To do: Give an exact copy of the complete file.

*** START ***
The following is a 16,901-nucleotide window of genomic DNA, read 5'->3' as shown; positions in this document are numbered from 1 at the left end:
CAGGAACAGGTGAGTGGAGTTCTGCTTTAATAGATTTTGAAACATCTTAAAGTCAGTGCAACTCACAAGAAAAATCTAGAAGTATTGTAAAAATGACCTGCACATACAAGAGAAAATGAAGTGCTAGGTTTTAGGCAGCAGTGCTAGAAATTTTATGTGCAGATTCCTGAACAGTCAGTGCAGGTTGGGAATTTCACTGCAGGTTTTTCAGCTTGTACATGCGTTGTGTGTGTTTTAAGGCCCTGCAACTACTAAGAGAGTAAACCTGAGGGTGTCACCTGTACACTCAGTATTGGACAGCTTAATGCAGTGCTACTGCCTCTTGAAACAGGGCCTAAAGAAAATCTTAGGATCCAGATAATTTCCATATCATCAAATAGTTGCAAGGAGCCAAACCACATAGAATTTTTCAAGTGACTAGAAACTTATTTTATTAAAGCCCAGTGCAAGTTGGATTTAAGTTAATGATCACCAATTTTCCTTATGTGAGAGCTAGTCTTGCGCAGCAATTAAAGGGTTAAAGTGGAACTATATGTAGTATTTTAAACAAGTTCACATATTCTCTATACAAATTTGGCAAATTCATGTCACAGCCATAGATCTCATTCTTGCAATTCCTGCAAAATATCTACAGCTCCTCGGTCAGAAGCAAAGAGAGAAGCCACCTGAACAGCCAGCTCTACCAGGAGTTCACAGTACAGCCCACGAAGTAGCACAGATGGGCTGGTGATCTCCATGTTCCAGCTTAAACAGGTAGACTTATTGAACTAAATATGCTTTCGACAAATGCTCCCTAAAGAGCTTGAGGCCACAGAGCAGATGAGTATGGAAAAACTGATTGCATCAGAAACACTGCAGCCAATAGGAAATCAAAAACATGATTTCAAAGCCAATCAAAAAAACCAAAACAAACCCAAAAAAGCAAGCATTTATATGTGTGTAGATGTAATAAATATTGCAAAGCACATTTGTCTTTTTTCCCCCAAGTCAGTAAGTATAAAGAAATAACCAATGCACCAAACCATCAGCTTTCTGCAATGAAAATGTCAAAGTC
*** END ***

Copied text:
The following is a 16,901-nucleotide window of genomic DNA, read 5'->3' as shown; positions in this document are numbered from 1 at the left end:
CAGGAACAGGTGAGTGGAGTTCTGCTTTAATAGATTTTGAAACATCTTAAAGTCAGTGCAACTCACAAGAAAAATCTAGAAGTATTGTAAAAATGACCTGCACATACAAGAGAAAATGAAGTGCTAGGTTTTAGGCAGCAGTGCTAGAAATTTTATGTGCAGATTCCTGAACAGTCAGTGCAGGTTGGGAATTTCACTGCAGGTTTTTCAGCTTGTACATGCGTTGTGTGTGTTTTAAGGCCCTGCAACTACTAAGAGAGTAAACCTGAGGGTGTCACCTGTACACTCAGTATTGGACAGCTTAATGCAGTGCTACTGCCTCTTGAAACAGGGCCTAAAGAAAATCTTAGGATCCAGATAATTTCCATATCATCAAATAGTTGCAAGGAGCCAAACCACATAGAATTTTTCAAGTGACTAGAAACTTATTTTATTAAAGCCCAGTGCAAGTTGGATTTAAGTTAATGATCACCAATTTTCCTTATGTGAGAGCTAGTCTTGCGCAGCAATTAAAGGGTTAAAGTGGAACTATATGTAGTATTTTAAACAAGTTCACATATTCTCTATACAAATTTGGCAAATTCATGTCACAGCCATAGATCTCATTCTTGCAATTCCTGCAAAATATCTACAGCTCCTCGGTCAGAAGCAAAGAGAGAAGCCACCTGAACAGCCAGCTCTACCAGGAGTTCACAGTACAGCCCACGAAGTAGCACAGATGGGCTGGTGATCTCCATGTTCCAGCTTAAACAGGTAGACTTATTGAACTAAATATGCTTTCGACAAATGCTCCCTAAAGAGCTTGAGGCCACAGAGCAGATGAGTATGGAAAAACTGATTGCATCAGAAACACTGCAGCCAATAGGAAATCAAAAACATGATTTCAAAGCCAATCAAAAAAACCAAAACAAACCCAAAAAAGCAAGCATTTATATGTGTGTAGATGTAATAAATATTGCAAAGCACATTTGTCTTTTTTCCCCCAAGTCAGTAAGTATAAAGAAATAACCAATGCACCAAACCATCAGCTTTCTGCAATGAAAATGTCAAAGTC